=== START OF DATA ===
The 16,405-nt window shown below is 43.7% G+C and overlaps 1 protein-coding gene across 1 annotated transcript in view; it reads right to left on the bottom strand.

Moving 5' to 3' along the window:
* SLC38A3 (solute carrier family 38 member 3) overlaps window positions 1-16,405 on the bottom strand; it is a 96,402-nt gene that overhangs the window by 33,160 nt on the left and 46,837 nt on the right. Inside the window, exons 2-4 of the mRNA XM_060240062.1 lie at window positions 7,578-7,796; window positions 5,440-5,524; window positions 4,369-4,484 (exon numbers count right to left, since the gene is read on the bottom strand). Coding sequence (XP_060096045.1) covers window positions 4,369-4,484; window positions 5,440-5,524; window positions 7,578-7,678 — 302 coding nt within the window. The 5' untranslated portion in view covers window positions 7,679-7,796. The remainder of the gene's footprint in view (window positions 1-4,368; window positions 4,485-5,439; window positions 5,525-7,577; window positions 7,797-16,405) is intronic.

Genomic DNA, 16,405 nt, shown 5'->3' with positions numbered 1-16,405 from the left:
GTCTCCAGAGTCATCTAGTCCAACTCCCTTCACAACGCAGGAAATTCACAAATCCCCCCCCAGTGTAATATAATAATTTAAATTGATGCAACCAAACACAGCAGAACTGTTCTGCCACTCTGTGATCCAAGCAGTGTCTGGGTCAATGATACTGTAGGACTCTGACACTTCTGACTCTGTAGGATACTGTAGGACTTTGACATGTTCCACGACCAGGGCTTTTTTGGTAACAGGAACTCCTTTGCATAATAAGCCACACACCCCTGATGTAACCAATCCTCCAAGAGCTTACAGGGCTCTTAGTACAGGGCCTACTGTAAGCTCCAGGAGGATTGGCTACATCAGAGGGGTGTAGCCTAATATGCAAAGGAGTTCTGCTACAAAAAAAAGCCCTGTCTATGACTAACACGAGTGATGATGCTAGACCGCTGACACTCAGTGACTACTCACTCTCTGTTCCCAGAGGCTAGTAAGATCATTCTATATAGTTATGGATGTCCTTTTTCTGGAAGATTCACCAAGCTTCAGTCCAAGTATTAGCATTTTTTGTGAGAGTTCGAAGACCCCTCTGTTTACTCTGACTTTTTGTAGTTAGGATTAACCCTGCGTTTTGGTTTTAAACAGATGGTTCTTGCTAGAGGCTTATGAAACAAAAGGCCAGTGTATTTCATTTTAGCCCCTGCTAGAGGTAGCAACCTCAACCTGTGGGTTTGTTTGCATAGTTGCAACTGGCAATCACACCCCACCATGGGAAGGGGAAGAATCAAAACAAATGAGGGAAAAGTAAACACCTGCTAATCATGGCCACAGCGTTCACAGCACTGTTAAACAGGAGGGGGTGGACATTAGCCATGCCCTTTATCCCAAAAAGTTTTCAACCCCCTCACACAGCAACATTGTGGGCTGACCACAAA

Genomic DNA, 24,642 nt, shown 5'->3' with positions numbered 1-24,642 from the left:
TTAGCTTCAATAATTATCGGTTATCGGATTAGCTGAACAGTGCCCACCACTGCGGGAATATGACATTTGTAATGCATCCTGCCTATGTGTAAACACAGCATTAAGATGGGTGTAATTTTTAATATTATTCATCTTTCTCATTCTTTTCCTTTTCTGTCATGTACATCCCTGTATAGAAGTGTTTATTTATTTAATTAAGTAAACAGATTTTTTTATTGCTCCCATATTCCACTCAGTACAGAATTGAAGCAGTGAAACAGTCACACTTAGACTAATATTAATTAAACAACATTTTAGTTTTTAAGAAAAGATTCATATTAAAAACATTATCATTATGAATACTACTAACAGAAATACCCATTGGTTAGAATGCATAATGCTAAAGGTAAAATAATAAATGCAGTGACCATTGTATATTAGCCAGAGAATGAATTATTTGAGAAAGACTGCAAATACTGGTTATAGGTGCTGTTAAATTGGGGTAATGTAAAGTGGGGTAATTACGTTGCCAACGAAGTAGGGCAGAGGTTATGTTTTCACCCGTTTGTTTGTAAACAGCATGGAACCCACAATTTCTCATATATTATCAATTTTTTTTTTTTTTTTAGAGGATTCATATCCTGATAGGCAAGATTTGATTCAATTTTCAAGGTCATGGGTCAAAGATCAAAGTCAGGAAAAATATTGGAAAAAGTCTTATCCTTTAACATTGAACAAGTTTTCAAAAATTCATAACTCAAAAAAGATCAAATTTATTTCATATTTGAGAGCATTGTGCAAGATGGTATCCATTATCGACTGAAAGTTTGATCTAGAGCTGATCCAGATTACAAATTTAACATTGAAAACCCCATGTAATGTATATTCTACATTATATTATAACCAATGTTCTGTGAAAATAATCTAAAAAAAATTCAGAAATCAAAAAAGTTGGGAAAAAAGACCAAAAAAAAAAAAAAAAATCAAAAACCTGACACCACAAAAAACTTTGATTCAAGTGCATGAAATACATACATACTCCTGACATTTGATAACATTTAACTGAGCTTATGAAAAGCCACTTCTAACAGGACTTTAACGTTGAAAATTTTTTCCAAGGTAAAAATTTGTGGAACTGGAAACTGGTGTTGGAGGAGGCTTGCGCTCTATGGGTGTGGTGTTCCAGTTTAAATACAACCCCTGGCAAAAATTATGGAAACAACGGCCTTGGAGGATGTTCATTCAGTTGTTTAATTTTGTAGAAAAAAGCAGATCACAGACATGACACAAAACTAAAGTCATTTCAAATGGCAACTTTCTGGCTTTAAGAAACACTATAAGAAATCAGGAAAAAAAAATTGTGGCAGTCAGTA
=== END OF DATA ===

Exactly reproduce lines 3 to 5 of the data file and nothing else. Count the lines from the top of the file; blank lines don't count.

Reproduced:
* SLC38A3 (solute carrier family 38 member 3) overlaps window positions 1-16,405 on the bottom strand; it is a 96,402-nt gene that overhangs the window by 33,160 nt on the left and 46,837 nt on the right. Inside the window, exons 2-4 of the mRNA XM_060240062.1 lie at window positions 7,578-7,796; window positions 5,440-5,524; window positions 4,369-4,484 (exon numbers count right to left, since the gene is read on the bottom strand). Coding sequence (XP_060096045.1) covers window positions 4,369-4,484; window positions 5,440-5,524; window positions 7,578-7,678 — 302 coding nt within the window. The 5' untranslated portion in view covers window positions 7,679-7,796. The remainder of the gene's footprint in view (window positions 1-4,368; window positions 4,485-5,439; window positions 5,525-7,577; window positions 7,797-16,405) is intronic.

Genomic DNA, 16,405 nt, shown 5'->3' with positions numbered 1-16,405 from the left:
GTCTCCAGAGTCATCTAGTCCAACTCCCTTCACAACGCAGGAAATTCACAAATCCCCCCCCAGTGTAATATAATAATTTAAATTGATGCAACCAAACACAGCAGAACTGTTCTGCCACTCTGTGATCCAAGCAGTGTCTGGGTCAATGATACTGTAGGACTCTGACACTTCTGACTCTGTAGGATACTGTAGGACTTTGACATGTTCCACGACCAGGGCTTTTTTGGTAACAGGAACTCCTTTGCATAATAAGCCACACACCCCTGATGTAACCAATCCTCCAAGAGCTTACAGGGCTCTTAGTACAGGGCCTACTGTAAGCTCCAGGAGGATTGGCTACATCAGAGGGGTGTAGCCTAATATGCAAAGGAGTTCTGCTACAAAAAAAAGCCCTGTCTATGACTAACACGAGTGATGATGCTAGACCGCTGACACTCAGTGACTACTCACTCTCTGTTCCCAGAGGCTAGTAAGATCATTCTATATAGTTATGGATGTCCTTTTTCTGGAAGATTCACCAAGCTTCAGTCCAAGTATTAGCATTTTTTGTGAGAGTTCGAAGACCCCTCTGTTTACTCTGACTTTTTGTAGTTAGGATTAACCCTGCGTTTTGGTTTTAAACAGATGGTTCTTGCTAGAGGCTTATGAAACAAAAGGCCAGTGTATTTCATTTTAGCCCCTGCTAGAGGTAGCAACCTCAACCTGTGGGTTTGTTTGCATAGTTGCAACTGGCAATCACACCCCACCATGGGAAGGGGAAGAATCAAAACAAATGAGGGAAAAGTAAACACCTGCTAATCATGGCCACAGCGTTCACAGCACTGTTAAACAGGAGGGGGTGGACATTAGCCATGCCCTTTATCCCAAAAAGTTTTCAACCCCCTCACACAGCAACATTGTGGGCTGACCACAAA